The lightbulb shadow isn’t right. Most of the light would pass through a clear bulb like that, so you wouldn’t have a dark shadow. You might even be able to see a line for the filaments and definitely for the chain.

I’d get rid of the spotlight that you set up on the bulb… I’d replace it with a lamp or something because in the real world, there is no probably no spot illuminating a light bulb directly … it can be a different light ofcourse, in that case you’d have to tweak the light you have now…

Yes, caustics would really help this picture out, either fake it with a spotlight or use yafray for it.

I will do my best at doing that. I am very new to blender, only been using it for around a week. Therefore it will take me a bit to figure out how to doo the more advanced features.

But thank you all for the tips!

I think this is what you guys were talking about whith the shadow.
http://www.spoocher.com/blender/smlight2.jpg

The transparant shadow makes it look a lot better.
Now, the texture of the ceiling should be changed. Change it to stucci. Don’t map it to color, but map it nor. 'Tweak it a little. You’ll get a nice looking bump texture for your ceiling.
A rule of thumb is to not make the color of the specular reflection pure white.
For photorealism you should apply some color balance too. There is a thing that is called Tungsten balanced. This means that the photographic film will show a lamp as being white and outdoor light (sunlight) will look light blue. Then you have daylight balanced. This will make daylight look white and indoor light (candles , light bulbs) look yellowish.
So apply a color to your spotlight to suggest some kind of color balance.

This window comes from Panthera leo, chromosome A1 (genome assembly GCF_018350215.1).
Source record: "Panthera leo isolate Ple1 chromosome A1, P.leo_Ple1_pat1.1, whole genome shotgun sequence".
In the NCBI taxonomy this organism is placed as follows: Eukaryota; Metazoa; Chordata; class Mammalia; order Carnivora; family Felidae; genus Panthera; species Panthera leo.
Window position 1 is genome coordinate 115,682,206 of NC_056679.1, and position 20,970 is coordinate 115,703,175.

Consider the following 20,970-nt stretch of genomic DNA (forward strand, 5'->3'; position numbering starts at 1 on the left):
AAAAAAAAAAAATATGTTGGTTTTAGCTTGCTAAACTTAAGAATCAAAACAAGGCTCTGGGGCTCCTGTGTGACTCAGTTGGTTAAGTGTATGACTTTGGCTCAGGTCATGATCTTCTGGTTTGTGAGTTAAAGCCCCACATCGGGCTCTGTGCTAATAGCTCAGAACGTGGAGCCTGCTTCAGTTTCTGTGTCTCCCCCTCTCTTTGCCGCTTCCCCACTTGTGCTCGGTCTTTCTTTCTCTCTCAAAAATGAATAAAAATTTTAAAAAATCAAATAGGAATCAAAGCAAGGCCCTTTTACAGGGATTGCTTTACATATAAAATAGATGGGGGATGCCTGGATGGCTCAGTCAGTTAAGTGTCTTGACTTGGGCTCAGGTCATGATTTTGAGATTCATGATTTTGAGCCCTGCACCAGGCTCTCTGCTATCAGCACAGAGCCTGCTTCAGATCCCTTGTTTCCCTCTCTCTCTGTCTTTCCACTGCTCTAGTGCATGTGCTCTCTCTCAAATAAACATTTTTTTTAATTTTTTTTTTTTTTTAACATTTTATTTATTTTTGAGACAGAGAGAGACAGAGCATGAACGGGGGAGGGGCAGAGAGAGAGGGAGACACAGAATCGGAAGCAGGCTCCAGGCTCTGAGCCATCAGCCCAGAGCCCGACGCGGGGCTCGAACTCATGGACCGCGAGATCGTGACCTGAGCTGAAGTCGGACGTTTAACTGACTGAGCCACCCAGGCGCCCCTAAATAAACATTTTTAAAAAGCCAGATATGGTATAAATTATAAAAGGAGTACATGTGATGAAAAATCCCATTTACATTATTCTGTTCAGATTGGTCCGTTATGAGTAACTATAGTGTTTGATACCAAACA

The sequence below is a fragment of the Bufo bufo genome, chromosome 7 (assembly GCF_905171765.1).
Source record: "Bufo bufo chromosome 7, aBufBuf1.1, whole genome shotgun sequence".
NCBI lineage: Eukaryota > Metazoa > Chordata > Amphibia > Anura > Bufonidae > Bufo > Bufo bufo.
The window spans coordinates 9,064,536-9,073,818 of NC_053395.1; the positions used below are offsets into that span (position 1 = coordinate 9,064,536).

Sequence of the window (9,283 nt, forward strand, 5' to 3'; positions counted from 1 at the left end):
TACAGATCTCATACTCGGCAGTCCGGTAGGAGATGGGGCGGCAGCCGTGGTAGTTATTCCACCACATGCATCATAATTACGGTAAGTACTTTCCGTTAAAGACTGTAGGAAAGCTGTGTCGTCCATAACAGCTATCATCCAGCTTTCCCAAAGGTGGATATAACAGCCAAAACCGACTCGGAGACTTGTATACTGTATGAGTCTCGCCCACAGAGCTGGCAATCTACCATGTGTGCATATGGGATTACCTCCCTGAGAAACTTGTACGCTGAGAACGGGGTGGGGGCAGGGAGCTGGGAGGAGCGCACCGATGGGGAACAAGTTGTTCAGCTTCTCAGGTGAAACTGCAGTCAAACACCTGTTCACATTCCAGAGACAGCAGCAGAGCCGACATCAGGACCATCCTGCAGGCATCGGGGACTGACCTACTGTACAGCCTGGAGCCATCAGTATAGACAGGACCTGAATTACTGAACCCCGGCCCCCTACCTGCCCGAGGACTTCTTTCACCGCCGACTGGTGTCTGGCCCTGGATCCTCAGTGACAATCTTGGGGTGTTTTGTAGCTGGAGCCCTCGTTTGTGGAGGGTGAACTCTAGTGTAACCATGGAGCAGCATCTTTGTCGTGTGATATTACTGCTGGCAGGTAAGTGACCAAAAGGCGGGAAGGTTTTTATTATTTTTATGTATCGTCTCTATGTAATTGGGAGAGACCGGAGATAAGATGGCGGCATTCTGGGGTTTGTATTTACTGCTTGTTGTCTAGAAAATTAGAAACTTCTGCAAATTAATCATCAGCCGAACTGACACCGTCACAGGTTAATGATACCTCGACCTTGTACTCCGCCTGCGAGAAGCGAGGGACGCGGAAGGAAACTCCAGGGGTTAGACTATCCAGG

If you are using a flashlight as your illumination source, you’re gonna have a some challenges to get photo real. Most flashlights use a reflector which means your going to have halos of area that are both much darker and that are much lighter instead of the uniform intensity you have right now.

There are also weird artifacts that are generally present in a light from a flashlight.

LetterRip

Better, but the transparent shadow looks a little wrong, a good lightbulb shadow should be just like in the first pic. you had with a lighter center.

Lettrrip wrote:

If you are using a flashlight as your illumination source, you’re gonna have a some challenges to get photo real. Most flashlights use a reflector which means your going to have halos of area that are both much darker and that are much lighter instead of the uniform intensity you have right now.

There are also weird artifacts that are generally present in a light from a flashlight.

I don’t think that is a problem. As I mentioned earlier, use a transparant texture for the lamp. Or better still, put some transparant concentric circles off camera and let them throw transparant shadows on the ceiling.

Since you are new to Blender I can tell you how to make those:

  1. add-> circle. Chose a decent number of vertices.
  2. hit E and hit return.
  3. hit S and scale down a little. You now have a flat ring
  4. In the side view select all vertices of this ring and extrude a little.

You may then sub-divide it, smooth it, bevel it or what ever.
Now to make concentric halos you just have to select the ring , dublicate it (shift + D) and scale it down.

You probaly have to tweak some things, mabye ad a little displacemt texture with clouds to the rings to make it somewhat irregular or whatever. Experiment a little.